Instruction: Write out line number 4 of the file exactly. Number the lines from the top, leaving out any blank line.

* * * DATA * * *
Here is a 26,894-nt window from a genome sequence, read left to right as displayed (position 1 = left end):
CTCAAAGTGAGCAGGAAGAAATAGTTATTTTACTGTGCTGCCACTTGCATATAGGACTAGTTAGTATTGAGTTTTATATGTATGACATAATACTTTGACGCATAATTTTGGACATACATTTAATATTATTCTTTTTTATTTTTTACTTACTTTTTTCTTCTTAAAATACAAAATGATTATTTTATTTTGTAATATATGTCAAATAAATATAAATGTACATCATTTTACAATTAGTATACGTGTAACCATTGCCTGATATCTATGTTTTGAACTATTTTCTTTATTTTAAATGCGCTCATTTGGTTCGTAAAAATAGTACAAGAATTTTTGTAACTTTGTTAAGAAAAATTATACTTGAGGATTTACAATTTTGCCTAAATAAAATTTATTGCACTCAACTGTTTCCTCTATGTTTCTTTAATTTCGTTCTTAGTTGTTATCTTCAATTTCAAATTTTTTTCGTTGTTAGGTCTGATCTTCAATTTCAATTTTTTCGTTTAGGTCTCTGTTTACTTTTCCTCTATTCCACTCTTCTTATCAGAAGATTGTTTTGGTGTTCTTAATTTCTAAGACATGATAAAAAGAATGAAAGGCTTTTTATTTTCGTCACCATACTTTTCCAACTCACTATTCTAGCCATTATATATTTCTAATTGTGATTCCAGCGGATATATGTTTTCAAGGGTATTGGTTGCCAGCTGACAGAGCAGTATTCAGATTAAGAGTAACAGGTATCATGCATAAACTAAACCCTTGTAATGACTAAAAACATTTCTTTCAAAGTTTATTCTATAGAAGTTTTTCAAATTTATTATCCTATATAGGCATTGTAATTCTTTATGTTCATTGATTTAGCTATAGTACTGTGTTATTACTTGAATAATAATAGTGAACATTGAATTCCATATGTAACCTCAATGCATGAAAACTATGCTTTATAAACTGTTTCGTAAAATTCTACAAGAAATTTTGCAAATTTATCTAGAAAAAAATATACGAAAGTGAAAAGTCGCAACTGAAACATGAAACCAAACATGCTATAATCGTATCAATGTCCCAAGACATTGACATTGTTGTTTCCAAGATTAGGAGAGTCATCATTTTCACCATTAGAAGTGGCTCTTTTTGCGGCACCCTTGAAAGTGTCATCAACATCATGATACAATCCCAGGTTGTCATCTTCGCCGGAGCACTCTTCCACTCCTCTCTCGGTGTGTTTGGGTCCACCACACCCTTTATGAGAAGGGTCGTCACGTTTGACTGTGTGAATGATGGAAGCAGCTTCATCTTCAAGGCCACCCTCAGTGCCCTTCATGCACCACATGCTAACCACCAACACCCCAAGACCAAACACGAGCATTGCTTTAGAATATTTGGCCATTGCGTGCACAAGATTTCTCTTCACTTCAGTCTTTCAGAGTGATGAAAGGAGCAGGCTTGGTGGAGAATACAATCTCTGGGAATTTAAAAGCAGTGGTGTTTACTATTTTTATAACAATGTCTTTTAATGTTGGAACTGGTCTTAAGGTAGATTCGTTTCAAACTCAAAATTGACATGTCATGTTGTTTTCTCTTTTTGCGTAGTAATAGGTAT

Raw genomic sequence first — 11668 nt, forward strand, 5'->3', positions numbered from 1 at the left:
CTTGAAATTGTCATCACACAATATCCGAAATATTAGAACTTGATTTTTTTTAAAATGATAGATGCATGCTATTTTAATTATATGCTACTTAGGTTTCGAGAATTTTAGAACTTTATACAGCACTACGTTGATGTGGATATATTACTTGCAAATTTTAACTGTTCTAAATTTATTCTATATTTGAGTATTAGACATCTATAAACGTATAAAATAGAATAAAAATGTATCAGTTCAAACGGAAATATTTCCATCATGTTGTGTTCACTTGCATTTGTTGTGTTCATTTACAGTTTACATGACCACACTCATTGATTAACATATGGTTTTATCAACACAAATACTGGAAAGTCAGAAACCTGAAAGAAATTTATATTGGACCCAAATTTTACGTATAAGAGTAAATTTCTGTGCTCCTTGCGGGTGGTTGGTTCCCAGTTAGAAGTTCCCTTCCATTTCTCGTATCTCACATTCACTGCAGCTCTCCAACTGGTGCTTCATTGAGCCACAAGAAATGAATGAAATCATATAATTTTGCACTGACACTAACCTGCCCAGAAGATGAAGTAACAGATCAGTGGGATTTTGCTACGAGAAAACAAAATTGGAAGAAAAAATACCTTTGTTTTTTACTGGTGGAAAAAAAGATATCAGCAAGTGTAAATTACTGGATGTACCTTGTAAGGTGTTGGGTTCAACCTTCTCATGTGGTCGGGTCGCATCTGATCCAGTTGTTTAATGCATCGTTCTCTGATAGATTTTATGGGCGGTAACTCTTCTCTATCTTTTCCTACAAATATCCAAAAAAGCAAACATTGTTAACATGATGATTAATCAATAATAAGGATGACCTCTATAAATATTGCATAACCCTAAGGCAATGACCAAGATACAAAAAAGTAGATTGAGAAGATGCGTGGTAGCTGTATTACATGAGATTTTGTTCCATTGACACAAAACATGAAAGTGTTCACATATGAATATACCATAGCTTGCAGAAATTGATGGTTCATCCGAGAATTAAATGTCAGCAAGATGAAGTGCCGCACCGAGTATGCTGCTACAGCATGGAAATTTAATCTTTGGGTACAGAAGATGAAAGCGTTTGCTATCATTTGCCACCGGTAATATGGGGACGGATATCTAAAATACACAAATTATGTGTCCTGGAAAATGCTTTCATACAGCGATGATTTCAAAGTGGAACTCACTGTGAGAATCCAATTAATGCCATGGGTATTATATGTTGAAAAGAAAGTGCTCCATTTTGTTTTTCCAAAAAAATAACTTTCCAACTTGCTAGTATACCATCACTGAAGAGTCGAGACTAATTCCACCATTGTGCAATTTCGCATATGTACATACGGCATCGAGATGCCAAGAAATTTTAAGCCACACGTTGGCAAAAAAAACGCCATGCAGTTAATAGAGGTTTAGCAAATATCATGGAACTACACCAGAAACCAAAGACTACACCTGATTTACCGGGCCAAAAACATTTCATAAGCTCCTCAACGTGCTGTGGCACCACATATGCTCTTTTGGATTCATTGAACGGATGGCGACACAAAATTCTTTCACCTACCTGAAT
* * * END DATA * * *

CTTGAAATTGTCATCACACAATATCCGAAATATTAGAACTTGATTTTTTTTAAAATGATAGATGCATGCTATTTTAATTATATGCTACTTAGGTTTCGAGAATTTTAGAACTTTATACAGCACTACGTTGATGTGGATATATTACTTGCAAATTTTAACTGTTCTAAATTTATTCTATATTTGAGTATTAGACATCTATAAACGTATAAAATAGAATAAAAATGTATCAGTTCAAACGGAAATATTTCCATCATGTTGTGTTCACTTGCATTTGTTGTGTTCATTTACAGTTTACATGACCACACTCATTGATTAACATATGGTTTTATCAACACAAATACTGGAAAGTCAGAAACCTGAAAGAAATTTATATTGGACCCAAATTTTACGTATAAGAGTAAATTTCTGTGCTCCTTGCGGGTGGTTGGTTCCCAGTTAGAAGTTCCCTTCCATTTCTCGTATCTCACATTCACTGCAGCTCTCCAACTGGTGCTTCATTGAGCCACAAGAAATGAATGAAATCATATAATTTTGCACTGACACTAACCTGCCCAGAAGATGAAGTAACAGATCAGTGGGATTTTGCTACGAGAAAACAAAATTGGAAGAAAAAATACCTTTGTTTTTTACTGGTGGAAAAAAAGATATCAGCAAGTGTAAATTACTGGATGTACCTTGTAAGGTGTTGGGTTCAACCTTCTCATGTGGTCGGGTCGCATCTGATCCAGTTGTTTAATGCATCGTTCTCTGATAGATTTTATGGGCGGTAACTCTTCTCTATCTTTTCCTACAAATATCCAAAAAAGCAAACATTGTTAACATGATGATTAATCAATAATAAGGATGACCTCTATAAATATTGCATAACCCTAAGGCAATGACCAAGATACAAAAAAGTAGATTGAGAAGATGCGTGGTAGCTGTATTACATGAGATTTTGTTCCATTGACACAAAACATGAAAGTGTTCACATATGAATATACCATAGCTTGCAGAAATTGATGGTTCATCCGAGAATTAAATGTCAGCAAGATGAAGTGCCGCACCGAGTATGCTGCTACAGCATGGAAATTTAATCTTTGGGTACAGAAGATGAAAGCGTTTGCTATCATTTGCCACCGGTAATATGGGGACGGATATCTAAAATACACAAATTATGTGTCCTGGAAAATGCTTTCATACAGCGATGATTTCAAAGTGGAACTCACTGTGAGAATCCAATTAATGCCATGGGTATTATATGTTGAAAAGAAAGTGCTCCATTTTGTTTTTCCAAAAAAATAACTTTCCAACTTGCTAGTATACCATCACTGAAGAGTCGAGACTAATTCCACCATTGTGCAATTTCGCATATGTACATACGGCATCGAGATGCCAAGAAATTTTAAGCCACACGTTGGCAAAAAAAACGCCATGCAGTTAATAGAGGTTTAGCAAATATCATGGAACTACACCAGAAACCAAAGACTACACCTGATTTACCGGGCCAAAAACATTTCATAAGCTCCTCAACGTGCTGTGGCACCACATATGCTCTTTTGGATTCATTGAACGGATGGCGACACAAAATTCTTTCACCTACCTGAAT